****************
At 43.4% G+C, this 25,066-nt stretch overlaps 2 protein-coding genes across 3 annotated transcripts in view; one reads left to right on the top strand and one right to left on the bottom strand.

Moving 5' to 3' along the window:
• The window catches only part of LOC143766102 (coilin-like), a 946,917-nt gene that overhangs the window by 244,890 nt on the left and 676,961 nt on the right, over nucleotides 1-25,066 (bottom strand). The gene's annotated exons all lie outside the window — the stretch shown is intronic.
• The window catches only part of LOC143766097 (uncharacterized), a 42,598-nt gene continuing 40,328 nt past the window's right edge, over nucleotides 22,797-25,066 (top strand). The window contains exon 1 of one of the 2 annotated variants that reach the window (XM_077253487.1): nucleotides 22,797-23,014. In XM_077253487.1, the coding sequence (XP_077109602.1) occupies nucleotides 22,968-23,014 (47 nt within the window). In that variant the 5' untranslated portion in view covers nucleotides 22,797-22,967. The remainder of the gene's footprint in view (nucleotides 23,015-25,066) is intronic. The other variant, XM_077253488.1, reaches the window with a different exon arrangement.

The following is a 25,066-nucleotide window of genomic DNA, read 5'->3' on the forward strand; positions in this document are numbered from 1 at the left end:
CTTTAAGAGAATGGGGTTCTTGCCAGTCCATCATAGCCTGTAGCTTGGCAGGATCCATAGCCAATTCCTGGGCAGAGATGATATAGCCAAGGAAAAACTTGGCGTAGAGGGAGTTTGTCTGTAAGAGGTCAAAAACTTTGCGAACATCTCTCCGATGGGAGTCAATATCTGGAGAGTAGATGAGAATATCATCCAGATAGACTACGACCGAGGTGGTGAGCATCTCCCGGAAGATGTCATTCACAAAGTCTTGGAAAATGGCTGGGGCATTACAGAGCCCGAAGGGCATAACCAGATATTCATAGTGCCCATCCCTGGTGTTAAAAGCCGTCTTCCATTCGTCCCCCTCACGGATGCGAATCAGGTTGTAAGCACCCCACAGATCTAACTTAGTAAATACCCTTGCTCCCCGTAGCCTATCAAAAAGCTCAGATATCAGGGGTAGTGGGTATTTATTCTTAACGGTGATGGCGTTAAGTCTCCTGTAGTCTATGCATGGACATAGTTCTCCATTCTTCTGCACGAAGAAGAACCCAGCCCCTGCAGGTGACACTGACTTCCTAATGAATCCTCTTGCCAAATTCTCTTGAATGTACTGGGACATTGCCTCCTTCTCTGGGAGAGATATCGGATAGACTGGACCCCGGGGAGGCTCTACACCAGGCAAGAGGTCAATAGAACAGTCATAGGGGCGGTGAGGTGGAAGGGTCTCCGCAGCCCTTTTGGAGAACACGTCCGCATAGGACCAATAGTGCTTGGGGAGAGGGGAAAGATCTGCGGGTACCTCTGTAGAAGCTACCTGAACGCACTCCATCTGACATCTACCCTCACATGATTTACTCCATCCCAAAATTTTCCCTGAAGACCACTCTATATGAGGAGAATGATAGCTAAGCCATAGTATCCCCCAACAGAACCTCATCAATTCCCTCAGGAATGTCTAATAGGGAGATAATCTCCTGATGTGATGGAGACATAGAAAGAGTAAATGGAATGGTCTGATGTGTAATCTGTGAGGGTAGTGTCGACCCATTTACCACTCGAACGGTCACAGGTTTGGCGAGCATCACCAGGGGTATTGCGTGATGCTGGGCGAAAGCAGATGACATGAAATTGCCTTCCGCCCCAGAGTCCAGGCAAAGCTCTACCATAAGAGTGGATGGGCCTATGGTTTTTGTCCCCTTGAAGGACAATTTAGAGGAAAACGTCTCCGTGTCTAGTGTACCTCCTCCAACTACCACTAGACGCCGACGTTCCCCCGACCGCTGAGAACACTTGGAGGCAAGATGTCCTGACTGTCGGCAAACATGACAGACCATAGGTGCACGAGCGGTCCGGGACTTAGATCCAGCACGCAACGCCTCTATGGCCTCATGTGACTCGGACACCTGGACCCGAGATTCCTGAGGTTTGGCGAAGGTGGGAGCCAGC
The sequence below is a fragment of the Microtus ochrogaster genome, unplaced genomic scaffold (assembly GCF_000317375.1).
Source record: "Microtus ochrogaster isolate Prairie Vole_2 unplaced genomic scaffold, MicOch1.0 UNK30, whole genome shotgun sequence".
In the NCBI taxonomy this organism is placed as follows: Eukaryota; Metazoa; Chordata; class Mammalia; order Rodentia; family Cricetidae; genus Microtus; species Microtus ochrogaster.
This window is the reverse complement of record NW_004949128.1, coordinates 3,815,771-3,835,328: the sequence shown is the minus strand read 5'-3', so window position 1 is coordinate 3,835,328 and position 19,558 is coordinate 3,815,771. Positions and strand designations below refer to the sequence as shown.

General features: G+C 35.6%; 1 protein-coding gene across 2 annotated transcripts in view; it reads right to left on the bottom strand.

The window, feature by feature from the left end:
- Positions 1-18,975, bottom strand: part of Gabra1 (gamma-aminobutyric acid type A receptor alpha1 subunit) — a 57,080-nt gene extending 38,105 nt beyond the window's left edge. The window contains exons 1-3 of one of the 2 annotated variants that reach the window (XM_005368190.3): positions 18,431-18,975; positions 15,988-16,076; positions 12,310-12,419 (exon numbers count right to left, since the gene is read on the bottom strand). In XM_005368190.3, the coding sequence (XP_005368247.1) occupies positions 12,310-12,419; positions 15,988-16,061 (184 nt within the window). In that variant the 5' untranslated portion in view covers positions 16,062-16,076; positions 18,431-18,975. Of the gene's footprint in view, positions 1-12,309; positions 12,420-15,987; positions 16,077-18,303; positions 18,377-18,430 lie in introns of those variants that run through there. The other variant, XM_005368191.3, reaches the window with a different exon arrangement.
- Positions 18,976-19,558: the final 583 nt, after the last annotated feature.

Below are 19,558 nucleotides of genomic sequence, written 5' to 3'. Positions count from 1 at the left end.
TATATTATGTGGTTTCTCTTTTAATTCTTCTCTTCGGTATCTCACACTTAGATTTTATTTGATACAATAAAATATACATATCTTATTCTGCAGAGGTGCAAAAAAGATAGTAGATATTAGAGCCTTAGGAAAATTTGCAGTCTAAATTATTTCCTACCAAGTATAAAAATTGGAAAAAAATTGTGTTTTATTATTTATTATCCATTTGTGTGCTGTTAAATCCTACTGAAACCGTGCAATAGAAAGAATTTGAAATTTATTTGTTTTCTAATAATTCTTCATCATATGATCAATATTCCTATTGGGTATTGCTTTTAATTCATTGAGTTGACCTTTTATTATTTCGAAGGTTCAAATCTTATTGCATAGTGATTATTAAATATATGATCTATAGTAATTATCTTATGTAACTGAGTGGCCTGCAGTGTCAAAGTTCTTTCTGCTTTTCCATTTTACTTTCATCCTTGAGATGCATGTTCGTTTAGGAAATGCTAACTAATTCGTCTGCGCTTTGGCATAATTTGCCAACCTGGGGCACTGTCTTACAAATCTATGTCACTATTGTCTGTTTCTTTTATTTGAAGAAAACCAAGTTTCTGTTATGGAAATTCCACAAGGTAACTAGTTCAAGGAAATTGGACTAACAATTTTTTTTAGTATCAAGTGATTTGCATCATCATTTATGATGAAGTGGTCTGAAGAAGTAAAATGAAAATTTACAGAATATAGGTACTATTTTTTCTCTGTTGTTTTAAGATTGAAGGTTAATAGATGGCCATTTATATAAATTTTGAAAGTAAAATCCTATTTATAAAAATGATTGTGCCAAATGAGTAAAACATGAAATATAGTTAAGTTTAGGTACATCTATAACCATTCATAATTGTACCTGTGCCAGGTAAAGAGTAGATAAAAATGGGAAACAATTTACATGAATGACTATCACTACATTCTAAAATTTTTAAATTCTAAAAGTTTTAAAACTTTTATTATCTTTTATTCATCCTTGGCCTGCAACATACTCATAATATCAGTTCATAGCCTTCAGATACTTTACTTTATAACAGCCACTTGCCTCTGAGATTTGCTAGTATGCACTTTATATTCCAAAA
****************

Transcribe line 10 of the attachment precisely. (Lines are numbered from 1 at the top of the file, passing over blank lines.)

This window is the reverse complement of record NW_004949128.1, coordinates 3,815,771-3,835,328: the sequence shown is the minus strand read 5'-3', so window position 1 is coordinate 3,835,328 and position 19,558 is coordinate 3,815,771. Positions and strand designations below refer to the sequence as shown.